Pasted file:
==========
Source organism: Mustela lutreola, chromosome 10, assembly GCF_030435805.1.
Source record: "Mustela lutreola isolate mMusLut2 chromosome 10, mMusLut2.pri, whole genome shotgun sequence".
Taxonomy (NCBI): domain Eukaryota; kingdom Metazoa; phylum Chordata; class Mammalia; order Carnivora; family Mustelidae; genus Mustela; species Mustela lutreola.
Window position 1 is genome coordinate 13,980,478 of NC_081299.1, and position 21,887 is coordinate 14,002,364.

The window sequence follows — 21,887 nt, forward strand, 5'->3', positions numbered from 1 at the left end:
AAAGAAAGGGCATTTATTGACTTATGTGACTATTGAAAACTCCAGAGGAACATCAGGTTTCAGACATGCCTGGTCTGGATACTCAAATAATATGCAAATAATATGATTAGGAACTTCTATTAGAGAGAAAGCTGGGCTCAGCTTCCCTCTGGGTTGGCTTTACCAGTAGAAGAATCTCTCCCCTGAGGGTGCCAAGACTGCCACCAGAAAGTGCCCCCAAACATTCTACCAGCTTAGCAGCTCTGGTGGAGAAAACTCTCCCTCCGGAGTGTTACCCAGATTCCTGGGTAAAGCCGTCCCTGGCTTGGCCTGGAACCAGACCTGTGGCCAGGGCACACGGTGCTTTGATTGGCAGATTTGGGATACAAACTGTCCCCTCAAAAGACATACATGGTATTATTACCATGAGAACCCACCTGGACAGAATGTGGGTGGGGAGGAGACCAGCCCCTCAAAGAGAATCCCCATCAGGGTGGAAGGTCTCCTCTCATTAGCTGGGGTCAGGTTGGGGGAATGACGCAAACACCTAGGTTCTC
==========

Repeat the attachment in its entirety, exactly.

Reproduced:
Source organism: Mustela lutreola, chromosome 10, assembly GCF_030435805.1.
Source record: "Mustela lutreola isolate mMusLut2 chromosome 10, mMusLut2.pri, whole genome shotgun sequence".
Taxonomy (NCBI): domain Eukaryota; kingdom Metazoa; phylum Chordata; class Mammalia; order Carnivora; family Mustelidae; genus Mustela; species Mustela lutreola.
Window position 1 is genome coordinate 13,980,478 of NC_081299.1, and position 21,887 is coordinate 14,002,364.

The window sequence follows — 21,887 nt, forward strand, 5'->3', positions numbered from 1 at the left end:
AAAGAAAGGGCATTTATTGACTTATGTGACTATTGAAAACTCCAGAGGAACATCAGGTTTCAGACATGCCTGGTCTGGATACTCAAATAATATGCAAATAATATGATTAGGAACTTCTATTAGAGAGAAAGCTGGGCTCAGCTTCCCTCTGGGTTGGCTTTACCAGTAGAAGAATCTCTCCCCTGAGGGTGCCAAGACTGCCACCAGAAAGTGCCCCCAAACATTCTACCAGCTTAGCAGCTCTGGTGGAGAAAACTCTCCCTCCGGAGTGTTACCCAGATTCCTGGGTAAAGCCGTCCCTGGCTTGGCCTGGAACCAGACCTGTGGCCAGGGCACACGGTGCTTTGATTGGCAGATTTGGGATACAAACTGTCCCCTCAAAAGACATACATGGTATTATTACCATGAGAACCCACCTGGACAGAATGTGGGTGGGGAGGAGACCAGCCCCTCAAAGAGAATCCCCATCAGGGTGGAAGGTCTCCTCTCATTAGCTGGGGTCAGGTTGGGGGAATGACGCAAACACCTAGGTTCTC